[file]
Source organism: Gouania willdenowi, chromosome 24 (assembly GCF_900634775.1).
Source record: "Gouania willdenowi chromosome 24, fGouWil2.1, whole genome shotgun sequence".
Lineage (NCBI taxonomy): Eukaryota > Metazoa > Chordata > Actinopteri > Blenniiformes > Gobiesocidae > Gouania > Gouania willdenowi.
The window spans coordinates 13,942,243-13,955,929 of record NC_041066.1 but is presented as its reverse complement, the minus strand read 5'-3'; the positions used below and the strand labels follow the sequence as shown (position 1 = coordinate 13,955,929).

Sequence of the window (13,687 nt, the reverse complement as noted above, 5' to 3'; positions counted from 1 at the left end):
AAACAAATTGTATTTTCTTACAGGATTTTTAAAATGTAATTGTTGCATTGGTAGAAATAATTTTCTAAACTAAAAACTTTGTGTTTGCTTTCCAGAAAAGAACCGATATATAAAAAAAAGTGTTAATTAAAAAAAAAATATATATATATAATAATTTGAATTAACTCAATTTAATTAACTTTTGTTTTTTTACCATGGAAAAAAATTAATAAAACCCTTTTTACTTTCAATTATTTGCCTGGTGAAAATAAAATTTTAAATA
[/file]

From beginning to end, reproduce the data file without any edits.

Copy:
Source organism: Gouania willdenowi, chromosome 24 (assembly GCF_900634775.1).
Source record: "Gouania willdenowi chromosome 24, fGouWil2.1, whole genome shotgun sequence".
Lineage (NCBI taxonomy): Eukaryota > Metazoa > Chordata > Actinopteri > Blenniiformes > Gobiesocidae > Gouania > Gouania willdenowi.
The window spans coordinates 13,942,243-13,955,929 of record NC_041066.1 but is presented as its reverse complement, the minus strand read 5'-3'; the positions used below and the strand labels follow the sequence as shown (position 1 = coordinate 13,955,929).

Sequence of the window (13,687 nt, the reverse complement as noted above, 5' to 3'; positions counted from 1 at the left end):
AAACAAATTGTATTTTCTTACAGGATTTTTAAAATGTAATTGTTGCATTGGTAGAAATAATTTTCTAAACTAAAAACTTTGTGTTTGCTTTCCAGAAAAGAACCGATATATAAAAAAAAGTGTTAATTAAAAAAAAAATATATATATATAATAATTTGAATTAACTCAATTTAATTAACTTTTGTTTTTTTACCATGGAAAAAAATTAATAAAACCCTTTTTACTTTCAATTATTTGCCTGGTGAAAATAAAATTTTAAATA